Skip to main content

The Globe and Mail

Bob Dylan will not attend ceremony to receive Nobel Prize

Bob Dylan performs at the Capitol Theater in Port Chester, N.Y., Sept. 4, 2012.

THE NEW YORK TIMES/NYT

Bob Dylan won't be coming to Stockholm to pick up his 2016 Nobel Prize for literature at the Dec. 10 prize ceremony.

The Swedish Academy said Wednesday that Dylan told them "he wishes he could receive the prize personally, but other commitments make it unfortunately impossible."

The 75-year-old American singer-songwriter was awarded the prize on Oct. 13 "for having created new poetic expressions within the great American song tradition."

Story continues below advertisement

Related: 'Greatest living poet' Bob Dylan wins Nobel literature prize

Read more: Long before his Nobel, the real Bob Dylan met the masses in Canada in 1964

The literature prize and five other Nobel Prizes will be officially conferred upon winners in Stockholm next month on the anniversary of award founder Alfred Nobel's death in 1896.

Details about who would accept the award on Dylan's behalf were unclear — more information on that was expected Friday.

Permanent Secretary Sara Danius told Swedish news agency TT the academy received "a personal letter" from Dylan and that he "underlined that he feels extremely honoured by the Nobel Prize."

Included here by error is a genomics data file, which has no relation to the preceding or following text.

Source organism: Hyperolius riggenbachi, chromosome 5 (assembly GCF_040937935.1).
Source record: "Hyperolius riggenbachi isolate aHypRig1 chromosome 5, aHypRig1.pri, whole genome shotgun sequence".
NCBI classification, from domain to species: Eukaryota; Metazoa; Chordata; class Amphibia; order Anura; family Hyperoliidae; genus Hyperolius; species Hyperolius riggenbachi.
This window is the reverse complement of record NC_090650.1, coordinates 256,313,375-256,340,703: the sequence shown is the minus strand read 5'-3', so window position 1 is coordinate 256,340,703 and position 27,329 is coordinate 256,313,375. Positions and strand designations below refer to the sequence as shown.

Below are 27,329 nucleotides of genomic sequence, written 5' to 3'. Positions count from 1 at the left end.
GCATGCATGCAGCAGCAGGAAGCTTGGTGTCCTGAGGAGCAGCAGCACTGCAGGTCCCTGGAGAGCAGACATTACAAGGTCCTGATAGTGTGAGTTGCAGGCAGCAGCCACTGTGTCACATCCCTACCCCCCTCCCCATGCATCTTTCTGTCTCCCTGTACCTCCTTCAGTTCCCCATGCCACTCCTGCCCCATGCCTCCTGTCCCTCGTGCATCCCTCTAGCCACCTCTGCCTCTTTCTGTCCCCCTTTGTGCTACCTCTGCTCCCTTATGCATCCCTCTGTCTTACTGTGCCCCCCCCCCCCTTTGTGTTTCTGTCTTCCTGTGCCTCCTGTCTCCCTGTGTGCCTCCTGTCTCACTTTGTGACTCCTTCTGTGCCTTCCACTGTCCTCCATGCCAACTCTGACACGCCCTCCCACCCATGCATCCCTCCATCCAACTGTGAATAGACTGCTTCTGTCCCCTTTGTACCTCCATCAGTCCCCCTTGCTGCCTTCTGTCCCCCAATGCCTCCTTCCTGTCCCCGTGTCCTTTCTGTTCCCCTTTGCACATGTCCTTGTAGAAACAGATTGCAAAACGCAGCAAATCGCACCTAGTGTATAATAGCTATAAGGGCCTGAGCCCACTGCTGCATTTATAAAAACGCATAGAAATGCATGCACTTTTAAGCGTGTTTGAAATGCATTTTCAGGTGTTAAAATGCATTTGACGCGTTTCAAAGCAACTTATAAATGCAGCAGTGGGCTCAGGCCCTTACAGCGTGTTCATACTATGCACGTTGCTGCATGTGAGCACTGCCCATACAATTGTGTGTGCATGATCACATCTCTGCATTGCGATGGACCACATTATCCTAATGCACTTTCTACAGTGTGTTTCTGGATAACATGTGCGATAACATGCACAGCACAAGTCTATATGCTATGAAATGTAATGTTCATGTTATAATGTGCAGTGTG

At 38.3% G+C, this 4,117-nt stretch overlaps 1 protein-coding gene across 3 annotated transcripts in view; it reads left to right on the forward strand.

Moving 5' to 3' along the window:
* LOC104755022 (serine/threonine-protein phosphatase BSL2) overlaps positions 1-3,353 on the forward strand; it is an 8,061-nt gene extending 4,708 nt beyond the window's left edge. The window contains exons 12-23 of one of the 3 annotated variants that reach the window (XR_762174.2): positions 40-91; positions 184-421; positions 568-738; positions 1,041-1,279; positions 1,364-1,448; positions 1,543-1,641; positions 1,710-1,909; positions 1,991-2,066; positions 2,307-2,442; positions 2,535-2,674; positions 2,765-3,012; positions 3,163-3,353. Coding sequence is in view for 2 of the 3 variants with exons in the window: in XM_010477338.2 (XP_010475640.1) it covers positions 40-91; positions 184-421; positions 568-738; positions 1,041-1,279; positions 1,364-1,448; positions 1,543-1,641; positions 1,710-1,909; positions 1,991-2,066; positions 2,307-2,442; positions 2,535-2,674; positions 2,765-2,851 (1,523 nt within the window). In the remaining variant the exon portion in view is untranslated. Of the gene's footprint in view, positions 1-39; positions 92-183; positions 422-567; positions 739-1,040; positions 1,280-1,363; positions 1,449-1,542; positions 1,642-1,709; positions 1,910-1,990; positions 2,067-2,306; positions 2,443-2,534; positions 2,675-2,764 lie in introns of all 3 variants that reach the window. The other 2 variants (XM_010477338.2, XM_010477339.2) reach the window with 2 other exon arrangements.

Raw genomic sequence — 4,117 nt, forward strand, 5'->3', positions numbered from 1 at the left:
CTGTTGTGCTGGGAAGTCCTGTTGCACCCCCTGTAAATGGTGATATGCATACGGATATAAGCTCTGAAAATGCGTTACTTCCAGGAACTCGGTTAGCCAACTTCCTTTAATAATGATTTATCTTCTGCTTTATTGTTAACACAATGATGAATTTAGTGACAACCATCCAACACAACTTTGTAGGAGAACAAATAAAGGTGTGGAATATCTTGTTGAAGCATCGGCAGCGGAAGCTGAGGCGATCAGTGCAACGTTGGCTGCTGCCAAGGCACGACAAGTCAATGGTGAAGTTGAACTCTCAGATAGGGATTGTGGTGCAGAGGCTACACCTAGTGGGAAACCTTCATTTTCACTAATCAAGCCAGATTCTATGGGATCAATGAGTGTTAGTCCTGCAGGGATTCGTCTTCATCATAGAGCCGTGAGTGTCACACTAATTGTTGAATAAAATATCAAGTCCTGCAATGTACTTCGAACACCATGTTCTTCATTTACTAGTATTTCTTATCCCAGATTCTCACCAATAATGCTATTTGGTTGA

The Academy said it "respects Bob Dylan's decision," adding that not travelling to the Swedish capital to personally pick up the prestigious award was "unusual, but not exceptional."

In 2004, Austrian playwright and novelist Elfriede Jelinek stayed home, citing a social phobia.

Story continues below advertisement

"The award is still theirs, as it now belongs to Bob Dylan," the Academy said. "We are looking forward to Bob Dylan's Nobel lecture, which he must hold, according to the requirements, within six months" from Dec. 10.

Dylan at first was silent after the Nobel announcement but eventually said getting the award left him "speechless."

Dylan has accepted numerous awards over the years, including the Presidential Medal of Freedom, which he picked up at a White House ceremony in 2012. A year later, he became the first rock star voted into the elite American Academy of Arts and Letters, which made him an honorary member.

In 2000, Dylan travelled to Stockholm to collect the Polar Music Prize from Sweden's King Carl XVI Gustaf.

Report an error
Comments

The Globe invites you to share your views. Please stay on topic and be respectful to everyone. For more information on our commenting policies and how our community-based moderation works, please read our Community Guidelines and our Terms and Conditions.

We’ve made some technical updates to our commenting software. If you are experiencing any issues posting comments, simply log out and log back in.

Discussion loading… ✨

Combined Shape Created with Sketch.

Combined Shape Created with Sketch.

Thank you!

You are now subscribed to the newsletter at

You can unsubscribe from this newsletter or Globe promotions at any time by clicking the link at the bottom of the newsletter, or by emailing us at privacy@globeandmail.com.